The moment the dressing-room door is closed, he lunges at me, pushes me against the wall, hitting my head quite badly, and puts his mouth against my lips. I am so shocked I shove him back and start laughing again. He seizes both my arms and pushes me up against the wall a second time, and, as I become aware of how large he is, he holds me against the wall with his shoulder and jams his hand under my coat dress and pulls down my tights.
I am astonished by what I’m about to write: I keep laughing. The next moment, still wearing correct business attire, shirt, tie, suit jacket, overcoat, he opens the overcoat, unzips his pants, and, forcing his fingers around my private area, thrusts his penis halfway — or completely, I’m not certain — inside me. It turns into a colossal struggle. I am wearing a pair of sturdy black patent-leather four-inch Barneys high heels, which puts my height around six-one, and I try to stomp his foot. I try to push him off with my one free hand — for some reason, I keep holding my purse with the other — and I finally get a knee up high enough to push him out and off and I turn, open the door, and run out of the dressing room.
The whole episode lasts no more than three minutes. I do not believe he ejaculates. I don’t remember if any person or attendant is now in the lingerie department. I don’t remember if I run for the elevator or if I take the slow ride down on the escalator. As soon as I land on the main floor, I run through the store and out the door — I don’t recall which door — and find myself outside on Fifth Avenue.
And that was my last hideous man. The Donna Karan coatdress still hangs on the back of my closet door, unworn and unlaundered since that evening. And whether it’s my age, the fact that I haven’t met anyone fascinating enough over the past couple of decades to feel “the sap rising,” as Tom Wolfe put it, or if it’s the blot of the real-estate tycoon, I can’t say. But I have never had sex with anybody ever again.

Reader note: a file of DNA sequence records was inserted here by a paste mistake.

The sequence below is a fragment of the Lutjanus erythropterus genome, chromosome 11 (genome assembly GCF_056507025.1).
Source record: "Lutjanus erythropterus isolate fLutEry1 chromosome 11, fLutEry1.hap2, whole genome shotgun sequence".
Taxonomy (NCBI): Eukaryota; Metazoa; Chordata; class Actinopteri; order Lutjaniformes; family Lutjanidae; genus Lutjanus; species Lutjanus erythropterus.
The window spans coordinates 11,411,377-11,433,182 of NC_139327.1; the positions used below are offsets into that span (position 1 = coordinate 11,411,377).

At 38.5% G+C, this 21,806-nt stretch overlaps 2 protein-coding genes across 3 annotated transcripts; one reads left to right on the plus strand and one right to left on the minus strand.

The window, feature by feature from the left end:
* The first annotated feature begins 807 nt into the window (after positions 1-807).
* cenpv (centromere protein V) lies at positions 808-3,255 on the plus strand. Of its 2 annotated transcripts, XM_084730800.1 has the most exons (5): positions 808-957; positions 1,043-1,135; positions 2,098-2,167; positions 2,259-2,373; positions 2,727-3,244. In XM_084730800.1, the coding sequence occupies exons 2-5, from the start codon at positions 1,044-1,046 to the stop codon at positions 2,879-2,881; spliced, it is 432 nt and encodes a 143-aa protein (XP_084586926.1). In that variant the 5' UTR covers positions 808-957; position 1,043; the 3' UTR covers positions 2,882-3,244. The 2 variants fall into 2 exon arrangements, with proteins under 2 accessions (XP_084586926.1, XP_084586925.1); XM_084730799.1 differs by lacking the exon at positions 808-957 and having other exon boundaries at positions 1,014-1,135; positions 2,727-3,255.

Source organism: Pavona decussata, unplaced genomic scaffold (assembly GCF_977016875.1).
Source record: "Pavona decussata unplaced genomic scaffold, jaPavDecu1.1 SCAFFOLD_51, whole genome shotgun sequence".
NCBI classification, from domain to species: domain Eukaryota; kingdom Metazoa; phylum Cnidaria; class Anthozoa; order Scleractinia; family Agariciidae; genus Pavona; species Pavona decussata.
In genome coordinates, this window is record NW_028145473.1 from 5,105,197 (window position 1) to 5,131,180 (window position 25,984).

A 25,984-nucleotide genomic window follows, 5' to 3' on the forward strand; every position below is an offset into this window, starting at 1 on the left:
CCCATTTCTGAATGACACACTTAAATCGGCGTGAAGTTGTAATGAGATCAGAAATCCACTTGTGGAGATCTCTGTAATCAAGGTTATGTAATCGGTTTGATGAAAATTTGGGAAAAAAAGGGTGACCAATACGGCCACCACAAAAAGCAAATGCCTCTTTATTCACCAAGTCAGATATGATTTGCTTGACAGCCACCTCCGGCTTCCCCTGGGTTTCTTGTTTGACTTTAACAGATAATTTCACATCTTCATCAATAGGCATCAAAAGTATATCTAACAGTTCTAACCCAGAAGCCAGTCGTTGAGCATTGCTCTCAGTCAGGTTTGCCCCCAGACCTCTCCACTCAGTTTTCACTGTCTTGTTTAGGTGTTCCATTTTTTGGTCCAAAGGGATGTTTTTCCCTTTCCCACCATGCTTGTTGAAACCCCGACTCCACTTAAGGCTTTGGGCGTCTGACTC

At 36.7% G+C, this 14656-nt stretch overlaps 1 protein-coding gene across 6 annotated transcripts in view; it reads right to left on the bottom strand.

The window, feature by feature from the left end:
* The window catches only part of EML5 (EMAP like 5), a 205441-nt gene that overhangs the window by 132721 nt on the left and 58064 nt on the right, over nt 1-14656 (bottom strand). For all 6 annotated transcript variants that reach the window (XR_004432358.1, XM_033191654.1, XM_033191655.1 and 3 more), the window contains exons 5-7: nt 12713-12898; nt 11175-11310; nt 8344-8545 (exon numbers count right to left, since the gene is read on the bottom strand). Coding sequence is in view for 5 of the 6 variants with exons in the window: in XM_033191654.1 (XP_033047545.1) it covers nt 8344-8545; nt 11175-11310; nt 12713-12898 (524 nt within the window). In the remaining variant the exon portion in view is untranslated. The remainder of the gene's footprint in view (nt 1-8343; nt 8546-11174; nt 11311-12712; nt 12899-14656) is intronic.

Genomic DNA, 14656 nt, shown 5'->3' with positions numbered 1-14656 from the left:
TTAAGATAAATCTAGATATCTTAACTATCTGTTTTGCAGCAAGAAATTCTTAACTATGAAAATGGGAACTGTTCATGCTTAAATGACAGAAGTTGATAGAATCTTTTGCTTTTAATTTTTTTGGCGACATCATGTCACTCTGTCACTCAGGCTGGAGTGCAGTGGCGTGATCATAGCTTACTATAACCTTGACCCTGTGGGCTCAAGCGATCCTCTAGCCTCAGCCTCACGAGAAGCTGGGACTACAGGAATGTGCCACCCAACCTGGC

[From The Cut]
E. Jean interrupts the story mid-way to note that she never reported this to the police, and that she told two close friends about it just after it happened. One friend begged her to go to the police, and the second friend begged her to stay quiet because “He has 200 lawyers. He’ll bury you.” She says that at some point, Bergdorf’s probably had security footage of them entering the lingerie department, but obviously, Bergdorf’s wouldn’t still have 25-year-old security footage still to this day. She also says that the reason she never came forward before is because she knew what she would get the second she told her story: “Receiving death threats, being driven from my home, being dismissed, being dragged through the mud, and joining the 15 women who’ve come forward with credible stories about how the man grabbed, badgered, belittled, mauled, molested, and assaulted them, only to see the man turn it around, deny, threaten, and attack them, never sounded like much fun. Also, I am a coward.” I believe her.
As I said, Trump has denied everything. I believe her. Donald Trump is a rapist and a serial sexual predator. I believe all the women.
Photos courtesy of Avalon Red, cover courtesy of New York Magazine.